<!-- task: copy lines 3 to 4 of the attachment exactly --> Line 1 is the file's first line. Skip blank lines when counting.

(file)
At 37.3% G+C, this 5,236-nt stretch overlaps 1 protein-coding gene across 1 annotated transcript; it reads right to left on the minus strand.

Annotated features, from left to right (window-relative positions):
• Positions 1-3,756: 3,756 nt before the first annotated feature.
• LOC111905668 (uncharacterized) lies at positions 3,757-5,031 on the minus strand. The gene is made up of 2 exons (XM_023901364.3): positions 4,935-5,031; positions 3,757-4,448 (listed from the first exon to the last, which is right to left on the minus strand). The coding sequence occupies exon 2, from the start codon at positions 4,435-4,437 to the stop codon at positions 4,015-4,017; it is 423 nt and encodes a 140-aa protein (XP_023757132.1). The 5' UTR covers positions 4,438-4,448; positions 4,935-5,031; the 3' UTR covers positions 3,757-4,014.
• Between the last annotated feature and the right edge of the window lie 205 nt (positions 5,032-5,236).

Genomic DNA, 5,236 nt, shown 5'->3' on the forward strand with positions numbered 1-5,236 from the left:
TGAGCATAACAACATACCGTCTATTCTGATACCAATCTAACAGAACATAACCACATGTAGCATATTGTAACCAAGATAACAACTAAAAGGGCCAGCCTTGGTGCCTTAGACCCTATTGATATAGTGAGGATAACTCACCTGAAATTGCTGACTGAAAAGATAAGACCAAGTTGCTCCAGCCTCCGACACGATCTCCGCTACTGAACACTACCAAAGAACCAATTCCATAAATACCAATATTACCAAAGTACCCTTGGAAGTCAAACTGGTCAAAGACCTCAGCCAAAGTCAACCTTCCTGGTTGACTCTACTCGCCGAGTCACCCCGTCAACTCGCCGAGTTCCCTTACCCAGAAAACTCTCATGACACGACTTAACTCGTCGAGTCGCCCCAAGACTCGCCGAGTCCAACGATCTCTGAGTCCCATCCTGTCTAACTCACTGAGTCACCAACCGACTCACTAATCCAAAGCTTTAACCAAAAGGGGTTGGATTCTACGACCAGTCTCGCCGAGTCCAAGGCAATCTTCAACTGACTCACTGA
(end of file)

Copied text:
• Positions 1-3,756: 3,756 nt before the first annotated feature.
• LOC111905668 (uncharacterized) lies at positions 3,757-5,031 on the minus strand. The gene is made up of 2 exons (XM_023901364.3): positions 4,935-5,031; positions 3,757-4,448 (listed from the first exon to the last, which is right to left on the minus strand). The coding sequence occupies exon 2, from the start codon at positions 4,435-4,437 to the stop codon at positions 4,015-4,017; it is 423 nt and encodes a 140-aa protein (XP_023757132.1). The 5' UTR covers positions 4,438-4,448; positions 4,935-5,031; the 3' UTR covers positions 3,757-4,014.